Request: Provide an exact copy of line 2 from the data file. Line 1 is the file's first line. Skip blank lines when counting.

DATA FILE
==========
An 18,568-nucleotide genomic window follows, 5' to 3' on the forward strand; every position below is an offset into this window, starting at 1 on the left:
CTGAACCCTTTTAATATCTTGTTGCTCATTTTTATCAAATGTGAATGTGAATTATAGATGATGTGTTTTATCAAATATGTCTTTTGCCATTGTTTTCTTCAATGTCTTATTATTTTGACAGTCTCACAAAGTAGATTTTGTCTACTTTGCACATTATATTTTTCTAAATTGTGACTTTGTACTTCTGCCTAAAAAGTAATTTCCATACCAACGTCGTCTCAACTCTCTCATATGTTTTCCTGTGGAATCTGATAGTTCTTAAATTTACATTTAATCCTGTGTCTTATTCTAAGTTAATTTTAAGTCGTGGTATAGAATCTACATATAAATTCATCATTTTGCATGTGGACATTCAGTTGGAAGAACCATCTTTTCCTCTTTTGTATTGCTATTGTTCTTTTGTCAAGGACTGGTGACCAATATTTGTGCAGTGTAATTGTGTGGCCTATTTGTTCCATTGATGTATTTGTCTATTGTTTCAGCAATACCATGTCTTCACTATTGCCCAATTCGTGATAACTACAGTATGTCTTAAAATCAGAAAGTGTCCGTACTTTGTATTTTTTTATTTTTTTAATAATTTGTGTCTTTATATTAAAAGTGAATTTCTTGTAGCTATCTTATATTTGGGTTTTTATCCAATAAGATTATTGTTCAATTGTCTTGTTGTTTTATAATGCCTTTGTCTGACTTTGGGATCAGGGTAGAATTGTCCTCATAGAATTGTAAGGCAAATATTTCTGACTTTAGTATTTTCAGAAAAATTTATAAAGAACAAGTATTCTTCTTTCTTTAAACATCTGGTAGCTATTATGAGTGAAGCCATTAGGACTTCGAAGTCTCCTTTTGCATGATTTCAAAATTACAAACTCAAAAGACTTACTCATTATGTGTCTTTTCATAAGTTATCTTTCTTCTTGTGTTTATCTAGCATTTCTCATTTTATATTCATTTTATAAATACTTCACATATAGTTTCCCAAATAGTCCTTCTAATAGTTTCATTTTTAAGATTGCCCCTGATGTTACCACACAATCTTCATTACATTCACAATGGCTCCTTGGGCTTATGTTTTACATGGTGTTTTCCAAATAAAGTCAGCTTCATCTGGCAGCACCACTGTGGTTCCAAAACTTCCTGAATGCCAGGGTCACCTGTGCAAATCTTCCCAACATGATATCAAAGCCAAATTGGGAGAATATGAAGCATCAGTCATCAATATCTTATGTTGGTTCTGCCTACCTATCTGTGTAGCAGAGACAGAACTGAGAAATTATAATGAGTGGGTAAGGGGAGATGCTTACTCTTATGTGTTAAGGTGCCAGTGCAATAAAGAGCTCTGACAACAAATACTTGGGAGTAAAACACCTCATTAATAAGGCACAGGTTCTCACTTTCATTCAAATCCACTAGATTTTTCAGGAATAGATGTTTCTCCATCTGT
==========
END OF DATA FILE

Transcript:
CTGAACCCTTTTAATATCTTGTTGCTCATTTTTATCAAATGTGAATGTGAATTATAGATGATGTGTTTTATCAAATATGTCTTTTGCCATTGTTTTCTTCAATGTCTTATTATTTTGACAGTCTCACAAAGTAGATTTTGTCTACTTTGCACATTATATTTTTCTAAATTGTGACTTTGTACTTCTGCCTAAAAAGTAATTTCCATACCAACGTCGTCTCAACTCTCTCATATGTTTTCCTGTGGAATCTGATAGTTCTTAAATTTACATTTAATCCTGTGTCTTATTCTAAGTTAATTTTAAGTCGTGGTATAGAATCTACATATAAATTCATCATTTTGCATGTGGACATTCAGTTGGAAGAACCATCTTTTCCTCTTTTGTATTGCTATTGTTCTTTTGTCAAGGACTGGTGACCAATATTTGTGCAGTGTAATTGTGTGGCCTATTTGTTCCATTGATGTATTTGTCTATTGTTTCAGCAATACCATGTCTTCACTATTGCCCAATTCGTGATAACTACAGTATGTCTTAAAATCAGAAAGTGTCCGTACTTTGTATTTTTTTATTTTTTTAATAATTTGTGTCTTTATATTAAAAGTGAATTTCTTGTAGCTATCTTATATTTGGGTTTTTATCCAATAAGATTATTGTTCAATTGTCTTGTTGTTTTATAATGCCTTTGTCTGACTTTGGGATCAGGGTAGAATTGTCCTCATAGAATTGTAAGGCAAATATTTCTGACTTTAGTATTTTCAGAAAAATTTATAAAGAACAAGTATTCTTCTTTCTTTAAACATCTGGTAGCTATTATGAGTGAAGCCATTAGGACTTCGAAGTCTCCTTTTGCATGATTTCAAAATTACAAACTCAAAAGACTTACTCATTATGTGTCTTTTCATAAGTTATCTTTCTTCTTGTGTTTATCTAGCATTTCTCATTTTATATTCATTTTATAAATACTTCACATATAGTTTCCCAAATAGTCCTTCTAATAGTTTCATTTTTAAGATTGCCCCTGATGTTACCACACAATCTTCATTACATTCACAATGGCTCCTTGGGCTTATGTTTTACATGGTGTTTTCCAAATAAAGTCAGCTTCATCTGGCAGCACCACTGTGGTTCCAAAACTTCCTGAATGCCAGGGTCACCTGTGCAAATCTTCCCAACATGATATCAAAGCCAAATTGGGAGAATATGAAGCATCAGTCATCAATATCTTATGTTGGTTCTGCCTACCTATCTGTGTAGCAGAGACAGAACTGAGAAATTATAATGAGTGGGTAAGGGGAGATGCTTACTCTTATGTGTTAAGGTGCCAGTGCAATAAAGAGCTCTGACAACAAATACTTGGGAGTAAAACACCTCATTAATAAGGCACAGGTTCTCACTTTCATTCAAATCCACTAGATTTTTCAGGAATAGATGTTTCTCCATCTGT